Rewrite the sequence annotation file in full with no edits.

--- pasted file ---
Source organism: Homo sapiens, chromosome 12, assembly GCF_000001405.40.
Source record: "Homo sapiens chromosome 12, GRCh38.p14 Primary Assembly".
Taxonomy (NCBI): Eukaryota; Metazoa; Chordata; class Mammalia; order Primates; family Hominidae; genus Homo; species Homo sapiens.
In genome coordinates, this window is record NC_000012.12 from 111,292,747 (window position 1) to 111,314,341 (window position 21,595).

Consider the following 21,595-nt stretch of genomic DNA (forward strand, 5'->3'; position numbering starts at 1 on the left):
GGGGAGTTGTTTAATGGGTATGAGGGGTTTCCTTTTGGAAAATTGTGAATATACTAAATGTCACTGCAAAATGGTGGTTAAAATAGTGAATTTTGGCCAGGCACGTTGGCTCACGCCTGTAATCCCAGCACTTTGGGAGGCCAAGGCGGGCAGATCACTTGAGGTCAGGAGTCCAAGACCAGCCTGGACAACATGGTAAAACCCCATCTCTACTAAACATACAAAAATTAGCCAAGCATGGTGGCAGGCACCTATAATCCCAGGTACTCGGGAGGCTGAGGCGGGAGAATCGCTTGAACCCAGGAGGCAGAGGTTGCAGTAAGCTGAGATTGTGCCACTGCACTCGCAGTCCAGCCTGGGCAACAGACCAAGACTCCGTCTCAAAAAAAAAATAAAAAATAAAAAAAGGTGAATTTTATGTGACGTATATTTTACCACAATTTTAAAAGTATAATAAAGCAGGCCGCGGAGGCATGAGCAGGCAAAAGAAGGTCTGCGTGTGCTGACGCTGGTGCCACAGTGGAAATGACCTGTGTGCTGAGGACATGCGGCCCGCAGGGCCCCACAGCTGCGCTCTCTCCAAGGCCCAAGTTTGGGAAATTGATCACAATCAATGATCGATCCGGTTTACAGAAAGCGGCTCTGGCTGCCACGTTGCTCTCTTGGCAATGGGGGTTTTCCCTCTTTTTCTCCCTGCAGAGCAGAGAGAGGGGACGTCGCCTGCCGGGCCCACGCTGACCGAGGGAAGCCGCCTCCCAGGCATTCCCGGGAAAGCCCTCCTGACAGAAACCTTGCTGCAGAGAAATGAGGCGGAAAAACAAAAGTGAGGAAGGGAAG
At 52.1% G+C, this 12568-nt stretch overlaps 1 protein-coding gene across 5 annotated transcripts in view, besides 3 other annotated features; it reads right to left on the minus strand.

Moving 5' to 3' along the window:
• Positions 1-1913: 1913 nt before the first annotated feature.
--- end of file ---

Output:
Source organism: Homo sapiens, chromosome 12, assembly GCF_000001405.40.
Source record: "Homo sapiens chromosome 12, GRCh38.p14 Primary Assembly".
Taxonomy (NCBI): Eukaryota; Metazoa; Chordata; class Mammalia; order Primates; family Hominidae; genus Homo; species Homo sapiens.
In genome coordinates, this window is record NC_000012.12 from 111,292,747 (window position 1) to 111,314,341 (window position 21,595).

Consider the following 21,595-nt stretch of genomic DNA (forward strand, 5'->3'; position numbering starts at 1 on the left):
GGGGAGTTGTTTAATGGGTATGAGGGGTTTCCTTTTGGAAAATTGTGAATATACTAAATGTCACTGCAAAATGGTGGTTAAAATAGTGAATTTTGGCCAGGCACGTTGGCTCACGCCTGTAATCCCAGCACTTTGGGAGGCCAAGGCGGGCAGATCACTTGAGGTCAGGAGTCCAAGACCAGCCTGGACAACATGGTAAAACCCCATCTCTACTAAACATACAAAAATTAGCCAAGCATGGTGGCAGGCACCTATAATCCCAGGTACTCGGGAGGCTGAGGCGGGAGAATCGCTTGAACCCAGGAGGCAGAGGTTGCAGTAAGCTGAGATTGTGCCACTGCACTCGCAGTCCAGCCTGGGCAACAGACCAAGACTCCGTCTCAAAAAAAAAATAAAAAATAAAAAAAGGTGAATTTTATGTGACGTATATTTTACCACAATTTTAAAAGTATAATAAAGCAGGCCGCGGAGGCATGAGCAGGCAAAAGAAGGTCTGCGTGTGCTGACGCTGGTGCCACAGTGGAAATGACCTGTGTGCTGAGGACATGCGGCCCGCAGGGCCCCACAGCTGCGCTCTCTCCAAGGCCCAAGTTTGGGAAATTGATCACAATCAATGATCGATCCGGTTTACAGAAAGCGGCTCTGGCTGCCACGTTGCTCTCTTGGCAATGGGGGTTTTCCCTCTTTTTCTCCCTGCAGAGCAGAGAGAGGGGACGTCGCCTGCCGGGCCCACGCTGACCGAGGGAAGCCGCCTCCCAGGCATTCCCGGGAAAGCCCTCCTGACAGAAACCTTGCTGCAGAGAAATGAGGCGGAAAAACAAAAGTGAGGAAGGGAAG
At 52.1% G+C, this 12568-nt stretch overlaps 1 protein-coding gene across 5 annotated transcripts in view, besides 3 other annotated features; it reads right to left on the minus strand.

Moving 5' to 3' along the window:
• Positions 1-1913: 1913 nt before the first annotated feature.